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Robert Abbott
Robert Abbott
Articles (655)  | Author's Website |

Just One Thing: Work With a Set of Investing Rules

This set of rules will challenge and provide insight into value investing

December 02, 2019

In his book, “Just One Thing: Twelve of the World's Best Investors Reveal the One Strategy You Can't Overlook,” John Mauldin turned to a dozen accomplished investors. He asked each of them to write an article about the single most important rule they’ve learned.

Dennis Gartman was one of the group that contributed to that 2006 book. At that time, he had more than three decades of trading experience, had been publishing the widely-read Gartman Letter daily for nearly 20 years and was a regular commentator on CNBC and other media.

There was no mistaking his perspective from the very first sentence of the article: “The world of investing/trading, even at the very highest levels, where we are supposed to believe that wisdom prevails and profits abound, is littered with the wreckage of wealth that has hit the various myriad rocks that exist just beneath the tranquil surface of the global economy.”

So it’s a dangerous world out there for investors. What are we to do? Well, first recognize that Gartman is not a value investor, so he’s not counting on intrinsic value. And, based on his commentary in this article, practices momentum or growth investing; that means he tries to keep buying into rising prices.

Out of his experience, he came up with a long raft of rules, rather than just one. Some, to be fair, are variations of others, and with a little mental wrangling, they might all be subsumed under one rule. And, he made no apology for his rules, writing, “When I do stand by my rules, I prosper; when I don’t, I don’t.” What’s more, he conceded he has made “preposterous errors of judgment” as well as “wonderously insightful” plays.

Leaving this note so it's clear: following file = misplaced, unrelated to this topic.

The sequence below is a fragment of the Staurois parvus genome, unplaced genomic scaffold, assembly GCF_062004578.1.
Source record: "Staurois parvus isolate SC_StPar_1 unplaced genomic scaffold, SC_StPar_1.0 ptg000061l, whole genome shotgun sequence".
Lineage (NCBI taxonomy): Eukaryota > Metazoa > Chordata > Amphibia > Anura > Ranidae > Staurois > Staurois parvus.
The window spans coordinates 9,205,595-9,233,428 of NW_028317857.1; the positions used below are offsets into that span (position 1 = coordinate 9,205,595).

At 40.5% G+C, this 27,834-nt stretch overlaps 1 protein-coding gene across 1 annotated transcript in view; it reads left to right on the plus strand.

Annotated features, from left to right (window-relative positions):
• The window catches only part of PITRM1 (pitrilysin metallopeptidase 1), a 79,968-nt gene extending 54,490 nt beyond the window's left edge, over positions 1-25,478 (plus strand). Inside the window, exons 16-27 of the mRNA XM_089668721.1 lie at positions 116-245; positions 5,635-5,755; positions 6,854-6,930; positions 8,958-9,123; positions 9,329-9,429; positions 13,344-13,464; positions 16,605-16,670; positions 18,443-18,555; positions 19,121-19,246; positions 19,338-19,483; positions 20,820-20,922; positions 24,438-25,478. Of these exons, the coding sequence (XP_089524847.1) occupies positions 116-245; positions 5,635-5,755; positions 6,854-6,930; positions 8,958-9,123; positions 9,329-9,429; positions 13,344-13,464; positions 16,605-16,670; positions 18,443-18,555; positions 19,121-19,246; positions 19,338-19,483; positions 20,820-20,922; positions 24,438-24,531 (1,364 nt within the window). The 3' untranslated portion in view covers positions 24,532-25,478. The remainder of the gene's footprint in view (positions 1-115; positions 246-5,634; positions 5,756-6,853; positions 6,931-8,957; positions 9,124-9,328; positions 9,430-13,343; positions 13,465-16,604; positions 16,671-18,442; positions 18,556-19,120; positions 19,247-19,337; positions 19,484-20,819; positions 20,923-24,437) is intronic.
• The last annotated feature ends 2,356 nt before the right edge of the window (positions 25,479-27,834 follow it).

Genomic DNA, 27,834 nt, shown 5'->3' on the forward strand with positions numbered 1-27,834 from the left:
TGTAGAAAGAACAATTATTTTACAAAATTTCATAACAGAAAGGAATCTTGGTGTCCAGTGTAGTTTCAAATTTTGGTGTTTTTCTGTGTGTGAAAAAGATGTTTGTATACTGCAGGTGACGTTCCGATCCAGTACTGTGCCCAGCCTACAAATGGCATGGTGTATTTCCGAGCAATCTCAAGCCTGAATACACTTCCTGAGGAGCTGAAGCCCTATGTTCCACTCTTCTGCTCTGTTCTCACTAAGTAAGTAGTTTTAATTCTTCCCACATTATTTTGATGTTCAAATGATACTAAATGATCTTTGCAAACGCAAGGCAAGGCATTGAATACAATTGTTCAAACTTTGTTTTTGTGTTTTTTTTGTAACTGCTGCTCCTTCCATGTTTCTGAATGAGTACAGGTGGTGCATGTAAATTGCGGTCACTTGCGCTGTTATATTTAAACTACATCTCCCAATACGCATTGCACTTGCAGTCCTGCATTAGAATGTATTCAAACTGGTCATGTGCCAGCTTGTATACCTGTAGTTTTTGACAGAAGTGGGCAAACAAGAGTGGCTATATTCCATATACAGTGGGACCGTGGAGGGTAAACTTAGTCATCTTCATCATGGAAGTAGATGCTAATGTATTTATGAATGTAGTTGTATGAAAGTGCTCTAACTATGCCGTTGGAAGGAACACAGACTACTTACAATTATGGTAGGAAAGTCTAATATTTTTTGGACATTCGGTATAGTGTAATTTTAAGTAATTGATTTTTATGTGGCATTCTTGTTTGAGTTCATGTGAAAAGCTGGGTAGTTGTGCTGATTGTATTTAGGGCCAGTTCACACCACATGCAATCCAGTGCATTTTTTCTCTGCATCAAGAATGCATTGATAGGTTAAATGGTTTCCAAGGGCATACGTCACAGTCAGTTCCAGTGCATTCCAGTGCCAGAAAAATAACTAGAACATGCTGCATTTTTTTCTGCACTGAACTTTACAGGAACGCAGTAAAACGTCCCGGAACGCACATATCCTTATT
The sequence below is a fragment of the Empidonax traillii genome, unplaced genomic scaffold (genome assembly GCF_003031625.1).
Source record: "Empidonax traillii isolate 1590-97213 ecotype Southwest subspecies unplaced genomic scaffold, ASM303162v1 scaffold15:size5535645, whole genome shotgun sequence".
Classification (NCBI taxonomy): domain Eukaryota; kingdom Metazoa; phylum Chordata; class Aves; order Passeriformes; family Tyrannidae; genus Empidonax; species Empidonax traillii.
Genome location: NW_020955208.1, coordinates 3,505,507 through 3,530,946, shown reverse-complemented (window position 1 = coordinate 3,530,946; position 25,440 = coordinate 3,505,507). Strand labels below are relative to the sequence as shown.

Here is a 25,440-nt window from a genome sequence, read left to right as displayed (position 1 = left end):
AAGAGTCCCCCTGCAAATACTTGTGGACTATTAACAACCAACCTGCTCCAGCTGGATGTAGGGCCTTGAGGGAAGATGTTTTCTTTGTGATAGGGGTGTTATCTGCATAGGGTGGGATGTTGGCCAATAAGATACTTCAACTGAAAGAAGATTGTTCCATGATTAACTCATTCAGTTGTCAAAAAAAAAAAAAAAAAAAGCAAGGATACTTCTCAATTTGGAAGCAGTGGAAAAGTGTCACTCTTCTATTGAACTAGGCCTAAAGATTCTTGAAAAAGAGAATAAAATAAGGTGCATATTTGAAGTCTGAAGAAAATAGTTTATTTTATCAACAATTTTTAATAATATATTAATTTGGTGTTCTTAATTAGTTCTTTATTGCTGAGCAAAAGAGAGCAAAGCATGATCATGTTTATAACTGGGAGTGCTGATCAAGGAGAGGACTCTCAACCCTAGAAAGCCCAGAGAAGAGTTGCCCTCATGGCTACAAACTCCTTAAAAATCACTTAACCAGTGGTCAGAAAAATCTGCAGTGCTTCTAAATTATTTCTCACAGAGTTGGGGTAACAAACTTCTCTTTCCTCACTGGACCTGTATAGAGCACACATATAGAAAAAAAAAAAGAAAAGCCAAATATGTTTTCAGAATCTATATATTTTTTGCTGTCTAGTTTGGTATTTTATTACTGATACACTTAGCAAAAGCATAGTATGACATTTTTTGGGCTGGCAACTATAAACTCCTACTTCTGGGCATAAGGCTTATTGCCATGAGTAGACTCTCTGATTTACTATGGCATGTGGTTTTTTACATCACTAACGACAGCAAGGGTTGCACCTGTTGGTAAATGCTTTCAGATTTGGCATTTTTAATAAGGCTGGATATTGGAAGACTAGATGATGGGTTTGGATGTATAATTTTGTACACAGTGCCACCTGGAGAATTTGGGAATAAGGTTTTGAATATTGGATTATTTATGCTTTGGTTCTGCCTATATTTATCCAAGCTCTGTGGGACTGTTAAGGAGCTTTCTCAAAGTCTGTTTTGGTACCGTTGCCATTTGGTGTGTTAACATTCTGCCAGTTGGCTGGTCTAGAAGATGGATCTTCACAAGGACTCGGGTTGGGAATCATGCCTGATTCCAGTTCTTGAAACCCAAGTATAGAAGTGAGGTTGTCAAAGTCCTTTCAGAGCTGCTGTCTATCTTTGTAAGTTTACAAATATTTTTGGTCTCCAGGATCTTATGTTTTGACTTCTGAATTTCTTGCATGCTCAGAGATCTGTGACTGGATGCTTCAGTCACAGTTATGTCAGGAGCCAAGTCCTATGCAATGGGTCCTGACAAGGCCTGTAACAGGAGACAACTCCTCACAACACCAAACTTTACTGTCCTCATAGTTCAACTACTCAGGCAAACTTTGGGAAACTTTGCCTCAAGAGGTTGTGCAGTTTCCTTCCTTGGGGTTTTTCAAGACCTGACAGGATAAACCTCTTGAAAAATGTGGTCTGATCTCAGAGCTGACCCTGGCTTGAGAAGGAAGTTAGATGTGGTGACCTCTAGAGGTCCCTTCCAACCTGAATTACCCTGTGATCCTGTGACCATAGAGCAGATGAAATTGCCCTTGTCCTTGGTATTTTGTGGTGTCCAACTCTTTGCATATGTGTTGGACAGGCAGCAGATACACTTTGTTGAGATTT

His first rule? Never add to a losing position. He wrote, “Averaging down into a losing trade is the only thing that will assuredly take you out of the investment business. This is what took LTCM out. This is what took Barings Brothers out; this is what took Sumitomo Copper out, and this is what takes most losing investors out.”

Those among us who are value investors would likely jump in to ask about the quality of the stock involved. Is this a good company that’s suffering temporarily because of bad news, or is this a company of questionable quality? If the latter, then we would agree with Gartman. However, buying stocks that are cheap or getting cheaper is a foundational element of value investing, always with the proviso that it is a good company and that we are prepared to wait for it to recover.

Just to emphasize this rule, rule number two is the same, “Never, ever, under any circumstance, should one add to a losing position...not EVER!”

Rule number three is to trade on the side that is winning. He invoked the memory of Jesse Livermore, who said that we should not trade on the bullish side nor the bearish side—we should only trade on the winning side. Go long when the market is bullish, go short when the market is bearish. He wrote,“Capital is in two varieties: Mental and Real, and, of the two, the mental capital is the most important.”

Rule number one is another variation on rule number one, about never adding to a losing position. In this case, Gartman argued that an investor can become mentally exhausted by holding onto a losing trade, “becoming more and more fearful with each passing minute, day, and week, avoiding potentially profitable trades while one nurtures the losing position.”

Moving on to rule number five, he wrote, “The objective of what we are after is not to buy low and to sell high, but to buy high and to sell higher, or to sell short low and to buy lower.” This rule provides more evidence that Gartman is a momentum investor and not a value investor. His rationale is that while we can never know what price is really low or really high, we can observe trends and act upon them.